David Bourget (Western Ontario)
David Chalmers (ANU, NYU)
Rafael De Clercq
Jack Alan Reynolds
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Episteme 6 (2):145-163 (2009)
In recent years, various computational models have been developed for studying the dynamics of belief formation in a population of epistemically interacting agents that try to determine the numerical value of a given parameter. Whereas in those models, agents’ belief states consist of single numerical beliefs, the present paper describes a model that equips agents with richer belief states containing many beliefs that, moreover, are logically interconnected. Correspondingly, the truth the agents are after is a theory (a set of sentences of a given language) rather than a numerical value. The agents epistemically interact with each other and also receive evidence in varying degrees of informativeness about the truth. We use computer simulations to study how fast and accurately such populations as wholes are able to approach the truth under differing combinations of settings of the key parameters of the model, such as the degree of informativeness of the evidence and the weight the agents give to the evidence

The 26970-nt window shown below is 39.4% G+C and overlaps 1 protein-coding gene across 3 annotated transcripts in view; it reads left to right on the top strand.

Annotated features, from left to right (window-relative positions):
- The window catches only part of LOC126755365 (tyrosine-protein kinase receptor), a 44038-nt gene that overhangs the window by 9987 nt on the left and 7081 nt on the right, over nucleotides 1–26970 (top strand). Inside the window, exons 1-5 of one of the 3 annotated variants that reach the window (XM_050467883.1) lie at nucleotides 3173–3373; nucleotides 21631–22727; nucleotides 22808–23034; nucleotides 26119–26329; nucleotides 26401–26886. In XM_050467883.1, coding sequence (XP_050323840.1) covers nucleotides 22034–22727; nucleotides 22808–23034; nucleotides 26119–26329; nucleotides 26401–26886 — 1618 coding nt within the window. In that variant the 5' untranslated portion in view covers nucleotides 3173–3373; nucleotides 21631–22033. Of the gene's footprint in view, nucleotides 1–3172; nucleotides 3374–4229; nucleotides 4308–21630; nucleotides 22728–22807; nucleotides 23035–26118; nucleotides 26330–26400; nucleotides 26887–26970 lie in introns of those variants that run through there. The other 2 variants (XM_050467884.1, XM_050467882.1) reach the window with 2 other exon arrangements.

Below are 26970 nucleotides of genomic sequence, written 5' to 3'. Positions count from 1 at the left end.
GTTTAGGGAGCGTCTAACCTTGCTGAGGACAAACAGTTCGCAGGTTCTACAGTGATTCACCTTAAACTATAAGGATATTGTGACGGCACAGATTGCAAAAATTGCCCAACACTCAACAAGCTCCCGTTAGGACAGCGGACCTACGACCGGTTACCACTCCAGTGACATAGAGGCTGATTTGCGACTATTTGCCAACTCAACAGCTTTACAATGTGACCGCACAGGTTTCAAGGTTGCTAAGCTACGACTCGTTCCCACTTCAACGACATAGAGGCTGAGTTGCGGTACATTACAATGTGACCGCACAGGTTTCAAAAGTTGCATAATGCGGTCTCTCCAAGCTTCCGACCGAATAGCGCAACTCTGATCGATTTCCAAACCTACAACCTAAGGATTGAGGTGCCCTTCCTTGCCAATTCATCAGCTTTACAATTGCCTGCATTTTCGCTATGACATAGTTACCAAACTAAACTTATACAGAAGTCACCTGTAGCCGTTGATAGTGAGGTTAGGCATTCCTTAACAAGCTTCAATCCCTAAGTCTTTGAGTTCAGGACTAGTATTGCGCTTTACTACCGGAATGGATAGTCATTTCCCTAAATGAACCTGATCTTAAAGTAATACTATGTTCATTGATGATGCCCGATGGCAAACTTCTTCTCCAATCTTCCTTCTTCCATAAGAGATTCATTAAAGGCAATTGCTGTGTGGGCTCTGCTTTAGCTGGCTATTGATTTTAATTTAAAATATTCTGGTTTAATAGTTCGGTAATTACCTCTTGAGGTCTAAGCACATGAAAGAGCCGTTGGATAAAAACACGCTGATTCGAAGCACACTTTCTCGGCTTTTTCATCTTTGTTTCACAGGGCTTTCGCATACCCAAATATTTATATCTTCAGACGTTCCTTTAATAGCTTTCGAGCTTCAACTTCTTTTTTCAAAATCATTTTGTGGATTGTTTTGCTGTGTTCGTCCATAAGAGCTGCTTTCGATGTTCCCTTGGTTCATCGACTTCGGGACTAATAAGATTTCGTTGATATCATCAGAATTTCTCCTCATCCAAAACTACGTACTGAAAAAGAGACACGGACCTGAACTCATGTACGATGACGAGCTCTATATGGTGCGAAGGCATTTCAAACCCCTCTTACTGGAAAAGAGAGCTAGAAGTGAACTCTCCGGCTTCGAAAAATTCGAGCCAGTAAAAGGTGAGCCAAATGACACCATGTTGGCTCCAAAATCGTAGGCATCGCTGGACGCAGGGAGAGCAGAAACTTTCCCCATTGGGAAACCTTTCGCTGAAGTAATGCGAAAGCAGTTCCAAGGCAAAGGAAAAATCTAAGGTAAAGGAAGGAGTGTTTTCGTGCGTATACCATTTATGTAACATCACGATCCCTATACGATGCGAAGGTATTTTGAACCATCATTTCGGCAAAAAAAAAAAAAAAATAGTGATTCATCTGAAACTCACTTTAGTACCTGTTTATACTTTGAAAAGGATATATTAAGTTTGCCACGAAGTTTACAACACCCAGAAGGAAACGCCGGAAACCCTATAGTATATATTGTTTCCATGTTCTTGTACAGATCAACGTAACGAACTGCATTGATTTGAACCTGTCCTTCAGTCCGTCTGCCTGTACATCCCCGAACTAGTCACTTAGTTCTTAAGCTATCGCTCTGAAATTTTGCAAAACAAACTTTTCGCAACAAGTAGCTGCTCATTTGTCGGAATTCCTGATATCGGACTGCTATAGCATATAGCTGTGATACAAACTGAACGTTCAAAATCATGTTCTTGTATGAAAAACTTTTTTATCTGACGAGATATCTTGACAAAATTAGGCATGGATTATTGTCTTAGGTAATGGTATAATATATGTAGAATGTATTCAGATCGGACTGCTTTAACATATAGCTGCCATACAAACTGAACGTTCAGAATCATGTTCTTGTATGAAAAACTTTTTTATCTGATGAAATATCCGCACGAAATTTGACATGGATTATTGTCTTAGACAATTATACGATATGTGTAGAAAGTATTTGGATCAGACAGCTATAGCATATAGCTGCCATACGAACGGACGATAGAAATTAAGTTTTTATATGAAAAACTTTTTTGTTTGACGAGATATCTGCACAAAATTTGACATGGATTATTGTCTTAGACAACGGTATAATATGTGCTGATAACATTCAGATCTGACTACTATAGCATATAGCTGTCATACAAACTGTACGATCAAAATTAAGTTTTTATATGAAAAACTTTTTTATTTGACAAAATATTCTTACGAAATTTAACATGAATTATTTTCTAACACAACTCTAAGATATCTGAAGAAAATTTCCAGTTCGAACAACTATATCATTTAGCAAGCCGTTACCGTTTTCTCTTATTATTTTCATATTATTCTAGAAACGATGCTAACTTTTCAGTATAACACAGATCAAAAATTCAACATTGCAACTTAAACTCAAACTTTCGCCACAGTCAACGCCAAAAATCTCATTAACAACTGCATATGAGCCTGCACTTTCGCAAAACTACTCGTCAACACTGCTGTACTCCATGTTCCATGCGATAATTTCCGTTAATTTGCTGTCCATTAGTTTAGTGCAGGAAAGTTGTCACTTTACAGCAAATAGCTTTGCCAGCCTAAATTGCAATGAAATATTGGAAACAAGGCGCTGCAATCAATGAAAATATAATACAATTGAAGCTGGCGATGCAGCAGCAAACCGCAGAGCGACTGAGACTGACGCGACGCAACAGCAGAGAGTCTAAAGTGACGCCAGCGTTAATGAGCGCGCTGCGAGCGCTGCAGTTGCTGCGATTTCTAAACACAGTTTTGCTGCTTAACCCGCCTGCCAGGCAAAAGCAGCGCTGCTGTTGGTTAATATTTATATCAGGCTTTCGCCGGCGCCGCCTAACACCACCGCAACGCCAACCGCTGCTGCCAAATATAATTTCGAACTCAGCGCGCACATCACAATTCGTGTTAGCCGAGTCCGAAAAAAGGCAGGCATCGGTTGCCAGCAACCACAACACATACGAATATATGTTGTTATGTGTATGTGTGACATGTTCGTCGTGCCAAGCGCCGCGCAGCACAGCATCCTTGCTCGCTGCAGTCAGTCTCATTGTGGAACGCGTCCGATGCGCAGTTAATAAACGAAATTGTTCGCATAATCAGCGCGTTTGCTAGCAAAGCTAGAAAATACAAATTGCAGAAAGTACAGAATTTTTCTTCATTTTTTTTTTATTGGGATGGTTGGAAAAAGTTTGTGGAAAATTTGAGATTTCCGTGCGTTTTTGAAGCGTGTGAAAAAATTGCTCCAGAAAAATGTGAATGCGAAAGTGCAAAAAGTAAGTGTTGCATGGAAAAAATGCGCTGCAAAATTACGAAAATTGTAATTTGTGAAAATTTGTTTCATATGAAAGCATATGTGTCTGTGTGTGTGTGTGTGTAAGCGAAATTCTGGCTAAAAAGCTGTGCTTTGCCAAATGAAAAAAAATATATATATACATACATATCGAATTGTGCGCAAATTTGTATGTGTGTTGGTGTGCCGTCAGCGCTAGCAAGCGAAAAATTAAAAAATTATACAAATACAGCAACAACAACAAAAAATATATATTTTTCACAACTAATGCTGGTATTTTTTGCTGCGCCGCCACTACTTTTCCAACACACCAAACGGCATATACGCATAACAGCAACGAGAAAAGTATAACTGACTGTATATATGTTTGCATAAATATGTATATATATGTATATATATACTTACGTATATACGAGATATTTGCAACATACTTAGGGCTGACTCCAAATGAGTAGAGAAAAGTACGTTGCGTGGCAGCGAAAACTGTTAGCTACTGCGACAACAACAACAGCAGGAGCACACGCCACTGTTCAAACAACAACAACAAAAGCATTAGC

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References found in this work BETA
Igor Douven (2010). Simulating Peer Disagreements. Studies in History and Philosophy of Science Part A 41 (2):148-157.
Gérard Weisbuch, Guillaume Deffuant, Frédéric Amblard & Jean‐Pierre Nadal (2002). Meet, Discuss, and Segregate! Complexity 7 (3):55-63.
Citations of this work BETA
Igor Douven & Christoph Kelp (2011). Truth Approximation, Social Epistemology, and Opinion Dynamics. Erkenntnis 75 (2):271-283.
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